5 Tips to Avoid Holiday Weight Gain & Still Enjoy the Food

From when to eat and how, here's what you need to stay on track.

Food on a dinner table

The holidays are always that time of year when people are worried about gaining weight. The darker, colder days make us crave comfort in the form of heavy, calorie-laden foods, and holiday baked goods are just too darn delicious to say no.

Fortunately, Dr. Michael Crupain, chief medical officer of "The Dr. Oz Show" and Dr. Michael Roizen, an anesthesiologist and internist, are here to offer some healthy holiday tips that won't break the calorie bank. The doctor duet's latest book, "The What to Eat When Cookbook" is filled with delicious and nutritious recipes that will keep your family full all-season-long.

First, Dr. Crupain wants everyone to know that nobody gains the "holiday 15" from a couple of big meals. That's just not how our bodies work, he says. It's the days in between — what he calls "the hot zone" — where the pounds start to add up. It's the cookies in the break room, the multiple holiday parties, the quick mall meal after shopping, the festive coffees, etc. that make the difference.

But it's the holidays! You should be able to indulge, right? Both docs agree that if you can keep temptation at a minimum during the days surrounding the actual holidays, then you should be able to keep the extra pounds off. You can do this by cooking your own food and swapping the usual suspects like butter and heavy cream with healthier options.

Here is their No. 1 tip for keeping the weight off:

Eat Earlier!

Why wait for the later hours to consume your calories? We have become accustomed to snacking while binging our favorite shows before bed, but our bodies expect food during the day and a fast at night, Crupain says. This means that the calories that we eat in the morning actually don't count as much as the ones we eat at night. Croissants for breakfast, anyone?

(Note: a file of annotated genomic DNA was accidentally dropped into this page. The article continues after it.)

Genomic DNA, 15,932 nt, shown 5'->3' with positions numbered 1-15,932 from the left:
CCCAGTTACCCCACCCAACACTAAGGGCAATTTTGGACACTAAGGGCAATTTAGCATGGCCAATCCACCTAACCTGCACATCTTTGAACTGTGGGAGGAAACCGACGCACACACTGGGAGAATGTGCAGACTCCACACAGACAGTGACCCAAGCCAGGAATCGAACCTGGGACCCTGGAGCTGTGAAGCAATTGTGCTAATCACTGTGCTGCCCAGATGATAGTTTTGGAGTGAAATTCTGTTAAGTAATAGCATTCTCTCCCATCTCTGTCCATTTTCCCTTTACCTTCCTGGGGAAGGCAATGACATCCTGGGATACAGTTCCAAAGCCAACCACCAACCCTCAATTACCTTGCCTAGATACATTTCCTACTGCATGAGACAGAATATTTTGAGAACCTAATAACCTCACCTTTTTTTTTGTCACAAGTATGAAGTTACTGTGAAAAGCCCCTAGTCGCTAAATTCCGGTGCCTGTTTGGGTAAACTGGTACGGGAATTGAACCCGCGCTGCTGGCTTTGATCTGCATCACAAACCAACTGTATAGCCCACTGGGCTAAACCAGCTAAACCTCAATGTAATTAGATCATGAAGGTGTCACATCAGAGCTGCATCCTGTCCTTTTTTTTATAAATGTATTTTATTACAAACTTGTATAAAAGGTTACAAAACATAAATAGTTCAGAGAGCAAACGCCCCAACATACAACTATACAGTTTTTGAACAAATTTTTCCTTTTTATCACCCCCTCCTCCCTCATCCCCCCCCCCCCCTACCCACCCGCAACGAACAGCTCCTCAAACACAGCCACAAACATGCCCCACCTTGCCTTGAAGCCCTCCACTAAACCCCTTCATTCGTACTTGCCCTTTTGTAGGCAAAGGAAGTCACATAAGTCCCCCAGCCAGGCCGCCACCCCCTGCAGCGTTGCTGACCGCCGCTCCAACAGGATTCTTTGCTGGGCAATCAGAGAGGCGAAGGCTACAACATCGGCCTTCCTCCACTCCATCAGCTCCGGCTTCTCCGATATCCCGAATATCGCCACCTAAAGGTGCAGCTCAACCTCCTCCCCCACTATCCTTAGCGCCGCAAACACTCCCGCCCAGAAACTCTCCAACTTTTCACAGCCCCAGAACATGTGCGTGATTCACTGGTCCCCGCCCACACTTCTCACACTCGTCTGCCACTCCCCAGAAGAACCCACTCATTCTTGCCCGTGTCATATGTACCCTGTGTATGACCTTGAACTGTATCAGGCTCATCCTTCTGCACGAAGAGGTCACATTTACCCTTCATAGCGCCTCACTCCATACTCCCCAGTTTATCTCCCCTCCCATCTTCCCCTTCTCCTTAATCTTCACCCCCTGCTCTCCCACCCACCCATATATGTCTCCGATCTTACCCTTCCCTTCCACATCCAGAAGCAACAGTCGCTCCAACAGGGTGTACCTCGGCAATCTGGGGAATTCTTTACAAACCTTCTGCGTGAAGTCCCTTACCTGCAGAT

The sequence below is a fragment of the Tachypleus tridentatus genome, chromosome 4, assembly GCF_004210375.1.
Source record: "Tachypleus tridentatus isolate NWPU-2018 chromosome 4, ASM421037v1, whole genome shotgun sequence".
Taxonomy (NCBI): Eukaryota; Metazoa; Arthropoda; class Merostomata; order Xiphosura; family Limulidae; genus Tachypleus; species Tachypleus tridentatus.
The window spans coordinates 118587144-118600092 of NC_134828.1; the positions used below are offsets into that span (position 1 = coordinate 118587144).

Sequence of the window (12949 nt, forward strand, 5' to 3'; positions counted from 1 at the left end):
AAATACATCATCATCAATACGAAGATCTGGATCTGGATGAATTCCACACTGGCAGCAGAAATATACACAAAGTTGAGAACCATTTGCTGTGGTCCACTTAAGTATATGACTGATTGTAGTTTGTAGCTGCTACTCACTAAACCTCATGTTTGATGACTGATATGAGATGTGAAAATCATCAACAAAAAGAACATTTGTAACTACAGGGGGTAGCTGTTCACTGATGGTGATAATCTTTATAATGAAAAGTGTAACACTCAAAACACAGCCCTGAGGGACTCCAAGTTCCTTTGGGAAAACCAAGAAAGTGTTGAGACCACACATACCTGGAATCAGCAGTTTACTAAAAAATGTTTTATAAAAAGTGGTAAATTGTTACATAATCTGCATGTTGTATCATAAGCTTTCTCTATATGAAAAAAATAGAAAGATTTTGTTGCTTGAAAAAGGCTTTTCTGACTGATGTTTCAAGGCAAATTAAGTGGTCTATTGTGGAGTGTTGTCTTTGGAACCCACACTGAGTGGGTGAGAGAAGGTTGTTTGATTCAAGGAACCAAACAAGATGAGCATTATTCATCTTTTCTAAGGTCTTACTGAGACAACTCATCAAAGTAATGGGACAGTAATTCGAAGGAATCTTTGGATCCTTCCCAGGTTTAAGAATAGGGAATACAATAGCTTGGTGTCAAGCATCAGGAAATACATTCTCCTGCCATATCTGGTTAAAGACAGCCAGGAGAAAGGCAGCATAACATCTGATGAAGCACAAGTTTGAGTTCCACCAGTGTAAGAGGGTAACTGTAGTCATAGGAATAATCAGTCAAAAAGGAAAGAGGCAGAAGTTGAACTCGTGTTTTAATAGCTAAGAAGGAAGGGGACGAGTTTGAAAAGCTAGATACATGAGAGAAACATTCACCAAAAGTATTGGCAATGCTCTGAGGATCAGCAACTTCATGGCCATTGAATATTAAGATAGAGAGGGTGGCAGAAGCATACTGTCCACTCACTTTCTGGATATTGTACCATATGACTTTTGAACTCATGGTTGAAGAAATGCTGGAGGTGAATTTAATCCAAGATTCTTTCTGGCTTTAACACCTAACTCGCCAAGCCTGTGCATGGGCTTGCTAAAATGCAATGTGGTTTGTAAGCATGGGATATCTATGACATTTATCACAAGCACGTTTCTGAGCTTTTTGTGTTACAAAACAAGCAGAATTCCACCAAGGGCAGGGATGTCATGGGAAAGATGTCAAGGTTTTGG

We should be flipping the way we eat, Crupain says. Make breakfast and lunch your biggest meals and make dinner something small. It's easier than you think. When we eat bigger meals for breakfast and lunch, we'll be less hungry come dinner time, anyway, he says.

When it is time to eat, Dr. Crupain and Dr. Roizen suggest these simple swaps that will save calories while keeping your family satiated.

Swap Milk Chocolate for Dark Chocolate

Nobody is going to replace chocolate with broccoli. So make it easier: Replace milk chocolate with dark chocolate. It has less fat and less sugar, and has antioxidant properties that can help protect against damaging free radicals, Roizen says.

Replace Mashed Potatoes With Sweet Potatoes

This makes a huge difference, Roizen says. Mashed potatoes are usually made with a lot of butter or heavy cream, whereas sweet potatoes taste great mashed on their own. You can even add some garlic and a splash of orange juice to the potatoes and you're all set, he adds.

Roizen's pro tip: Eat them at room temperature instead of hot (really!), and it's even better!

Swap Out Butter in Baked Goods

We know butter makes baked goods delicious. But it is possible to swap out butter for something healthier and still make magic in the oven.

Try replacing 1 cup of butter with 1/2 cup of olive oil or 1 cup of applesauce. You can even use 1 cup of beet puree. These simple swaps save hundreds of calories but keep all of the flavor.

Try a Crust-less Pie:

Dr. Crupain suggests keeping the pie, but removing the crust.

Both he and Dr. Roizen love making "a pie-less pie" which is basically a mixture of pumpkin and sweet potatoes. You can dress up these nutrient-rich veggies with vanilla extract, maple syrup, banana, and almond butter, they say.

"You will not miss the pie crust," Crupain says.

Dr. Crupain and Dr. Roizen also created a decadent cookie recipe that is actually healthy, and we have the exclusive recipe. It's made with a raisin reduction that will have all of your holiday guests swooning. Get the recipe here!

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